Countries like India, Ethiopia, and South Africa have approached mental health coverage through new mental health policies, but lacked explicit financing to support them. Mechanisms used to prioritize interventions for financing and payment within universal health coverage (UHC) policies, such as national health benefits plans or essential medicines lists, could be a solution to this problem, as long as they are effectively used to budget, procure medicines, and commission/purchase services. Including the treatment of common mental disorders within primary care has been one of the most accessible means of achieving progress. More data is necessary, however, on the extent of mental health coverage within existing national benefits plans, and the degree of budgeting and payment associated with interventions.
2. Build on results-based funding initiatives
Results-based funding between donors and health systems in LMIC may offer an innovative approach to fund mental health programs and to finance providers within health systems, existing as an alternative and complement to other forms of financing such as a traditional development assistance for global health. Investment for mental health could come from a number of new avenues; natural synergies exist between mental health and other non-communicable diseases, as well as maternal and child health.
In fact, the relative silence but growing awareness about mental health within maternal and child health and related areas creates a prime opportunity to step in. For example, a bilateral donor could contribute to the World Bank’s Global Financing Facility in Support of Every Woman Every Child (GFF) with funding earmarked for mental health prevention and treatment. These funds could be distributed within existing RBF packages already funded in the GFF’s target countries. In this way, mental health would be mainstreamed within existing platforms of healthcare, strengthening the overall health system. Another opportunity for scaling up global mental health in the near future could be found in development impact bonds. Attention must be paid to the careful definition of the kinds of outcomes to be incentivized, of course.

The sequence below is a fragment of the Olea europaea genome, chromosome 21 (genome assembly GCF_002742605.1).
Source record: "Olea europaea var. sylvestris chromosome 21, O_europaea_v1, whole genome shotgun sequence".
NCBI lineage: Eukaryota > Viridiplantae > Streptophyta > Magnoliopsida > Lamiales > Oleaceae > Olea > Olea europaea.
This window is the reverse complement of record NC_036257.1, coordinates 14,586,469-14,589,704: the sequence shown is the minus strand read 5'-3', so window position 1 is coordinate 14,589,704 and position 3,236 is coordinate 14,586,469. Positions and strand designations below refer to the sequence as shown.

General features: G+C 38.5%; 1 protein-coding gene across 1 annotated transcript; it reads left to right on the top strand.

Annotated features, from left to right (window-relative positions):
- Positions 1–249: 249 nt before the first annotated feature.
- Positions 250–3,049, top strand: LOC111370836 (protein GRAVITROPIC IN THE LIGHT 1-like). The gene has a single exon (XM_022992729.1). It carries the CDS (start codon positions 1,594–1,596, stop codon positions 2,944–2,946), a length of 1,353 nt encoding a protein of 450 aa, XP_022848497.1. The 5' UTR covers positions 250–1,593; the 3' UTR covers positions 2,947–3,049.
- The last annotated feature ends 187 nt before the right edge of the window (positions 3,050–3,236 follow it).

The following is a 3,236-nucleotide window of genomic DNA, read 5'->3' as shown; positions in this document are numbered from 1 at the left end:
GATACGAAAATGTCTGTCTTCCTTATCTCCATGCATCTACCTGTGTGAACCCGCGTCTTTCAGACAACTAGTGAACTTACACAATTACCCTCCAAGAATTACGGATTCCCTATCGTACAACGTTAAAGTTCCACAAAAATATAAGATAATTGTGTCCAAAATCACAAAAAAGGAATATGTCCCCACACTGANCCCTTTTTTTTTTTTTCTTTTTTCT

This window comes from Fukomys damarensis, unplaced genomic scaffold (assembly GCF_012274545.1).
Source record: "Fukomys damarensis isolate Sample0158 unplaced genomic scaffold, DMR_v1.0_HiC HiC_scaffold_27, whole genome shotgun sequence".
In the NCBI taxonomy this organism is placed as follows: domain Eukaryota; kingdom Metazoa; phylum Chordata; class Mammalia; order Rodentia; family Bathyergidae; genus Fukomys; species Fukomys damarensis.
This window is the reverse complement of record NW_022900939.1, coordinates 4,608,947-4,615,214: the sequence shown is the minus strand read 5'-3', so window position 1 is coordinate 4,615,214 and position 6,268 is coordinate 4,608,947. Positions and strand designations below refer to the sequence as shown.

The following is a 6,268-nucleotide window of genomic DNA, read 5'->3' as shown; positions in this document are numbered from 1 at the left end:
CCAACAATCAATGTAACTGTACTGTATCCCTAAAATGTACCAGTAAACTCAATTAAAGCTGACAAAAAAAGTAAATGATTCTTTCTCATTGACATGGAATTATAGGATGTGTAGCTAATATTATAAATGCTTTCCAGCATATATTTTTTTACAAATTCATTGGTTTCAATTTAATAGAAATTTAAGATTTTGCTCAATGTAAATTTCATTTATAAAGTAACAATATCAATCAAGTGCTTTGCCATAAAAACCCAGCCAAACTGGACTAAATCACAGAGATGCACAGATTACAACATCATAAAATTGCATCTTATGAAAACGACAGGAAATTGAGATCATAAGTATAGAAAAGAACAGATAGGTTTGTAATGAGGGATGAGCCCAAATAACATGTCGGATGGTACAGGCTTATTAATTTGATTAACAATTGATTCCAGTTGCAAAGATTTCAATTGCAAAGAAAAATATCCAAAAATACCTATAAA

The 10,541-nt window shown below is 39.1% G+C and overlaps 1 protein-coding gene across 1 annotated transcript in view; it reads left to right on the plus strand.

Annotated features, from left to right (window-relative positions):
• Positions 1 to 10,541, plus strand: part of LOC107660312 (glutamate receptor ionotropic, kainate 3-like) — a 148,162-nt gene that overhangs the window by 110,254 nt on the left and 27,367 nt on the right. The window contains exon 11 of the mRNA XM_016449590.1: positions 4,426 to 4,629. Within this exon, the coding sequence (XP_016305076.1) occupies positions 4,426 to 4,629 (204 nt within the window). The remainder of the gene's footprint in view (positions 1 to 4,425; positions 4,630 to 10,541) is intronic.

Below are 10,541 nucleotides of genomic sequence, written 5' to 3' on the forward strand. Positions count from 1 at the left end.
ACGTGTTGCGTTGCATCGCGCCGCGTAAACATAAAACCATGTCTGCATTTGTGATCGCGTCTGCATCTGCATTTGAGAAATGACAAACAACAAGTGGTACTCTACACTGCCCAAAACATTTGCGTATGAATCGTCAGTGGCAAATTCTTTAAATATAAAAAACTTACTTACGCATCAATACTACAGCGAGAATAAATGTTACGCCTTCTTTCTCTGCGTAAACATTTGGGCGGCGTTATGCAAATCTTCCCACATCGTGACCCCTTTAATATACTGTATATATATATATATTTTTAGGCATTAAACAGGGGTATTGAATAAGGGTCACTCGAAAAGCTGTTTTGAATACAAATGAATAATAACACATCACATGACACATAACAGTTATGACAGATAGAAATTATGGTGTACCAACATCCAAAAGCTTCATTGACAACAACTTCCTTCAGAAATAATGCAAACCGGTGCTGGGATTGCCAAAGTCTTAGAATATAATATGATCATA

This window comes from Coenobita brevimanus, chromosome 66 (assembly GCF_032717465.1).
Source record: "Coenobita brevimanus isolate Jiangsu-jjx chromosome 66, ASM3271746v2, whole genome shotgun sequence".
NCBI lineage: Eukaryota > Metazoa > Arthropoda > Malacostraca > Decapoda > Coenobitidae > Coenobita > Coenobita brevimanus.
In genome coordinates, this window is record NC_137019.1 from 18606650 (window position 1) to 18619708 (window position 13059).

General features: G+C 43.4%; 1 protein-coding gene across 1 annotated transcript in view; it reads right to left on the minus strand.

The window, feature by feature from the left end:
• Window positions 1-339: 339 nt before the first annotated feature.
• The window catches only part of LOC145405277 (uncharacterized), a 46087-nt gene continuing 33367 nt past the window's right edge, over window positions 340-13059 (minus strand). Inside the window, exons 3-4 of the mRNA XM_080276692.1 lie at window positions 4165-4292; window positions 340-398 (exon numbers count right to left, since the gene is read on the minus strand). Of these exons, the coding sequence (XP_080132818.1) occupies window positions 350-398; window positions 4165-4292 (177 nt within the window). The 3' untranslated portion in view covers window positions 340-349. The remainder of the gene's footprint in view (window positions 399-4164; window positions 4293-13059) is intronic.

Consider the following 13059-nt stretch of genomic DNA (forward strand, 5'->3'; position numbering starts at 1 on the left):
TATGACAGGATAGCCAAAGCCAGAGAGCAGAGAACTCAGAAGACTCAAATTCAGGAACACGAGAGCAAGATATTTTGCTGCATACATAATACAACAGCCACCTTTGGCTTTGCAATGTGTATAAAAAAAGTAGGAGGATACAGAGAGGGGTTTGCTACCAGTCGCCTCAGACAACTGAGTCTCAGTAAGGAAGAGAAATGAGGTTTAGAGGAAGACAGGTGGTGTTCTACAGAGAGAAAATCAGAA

3. Cash transfers
The proven effectiveness of cash transfers at overcoming demand-side barriers to accessing healthcare makes them an appealing option, despite some limitations. The opportunities for uptake in global mental health are multiple.
First, a cash transfer program could be designed specifically as a mental health intervention. Based on existing evidence, this would likely be a conditional cash transfer targeting households with specific vulnerabilities towards poor mental health (e.g., low levels of education, high levels of food insecurity). One such vulnerable group is victims of humanitarian disasters. The High Level Panel on Humanitarian Cash Transfers, convened by the British government and chaired by our colleague Owen Barder, concluded that cash transfers are a major opportunity to improve humanitarian aid.
Second, community-based mental health promotion could be incorporated within existing conditional or unconditional cash transfer programs involving health promotion interventions such as health talks. A third opportunity would be to use the targeting platform of existing cash transfer programs to reach vulnerable families and communities and connect them with mental health services. However, these ideas remain to be tested, as at present mental health is mostly absent from discussion of cash transfers.
Building on the momentum of World Mental Health Day and the new DCP3, we’re urging policymakers and global health funders to take these recommendations forward – they are practical, low-cost and potentially high-impact. We’d also like to see the recommendations reflected in upcoming discussions at the World Bank and WHO’s high-level international meeting on global mental health, to be held in April 2016.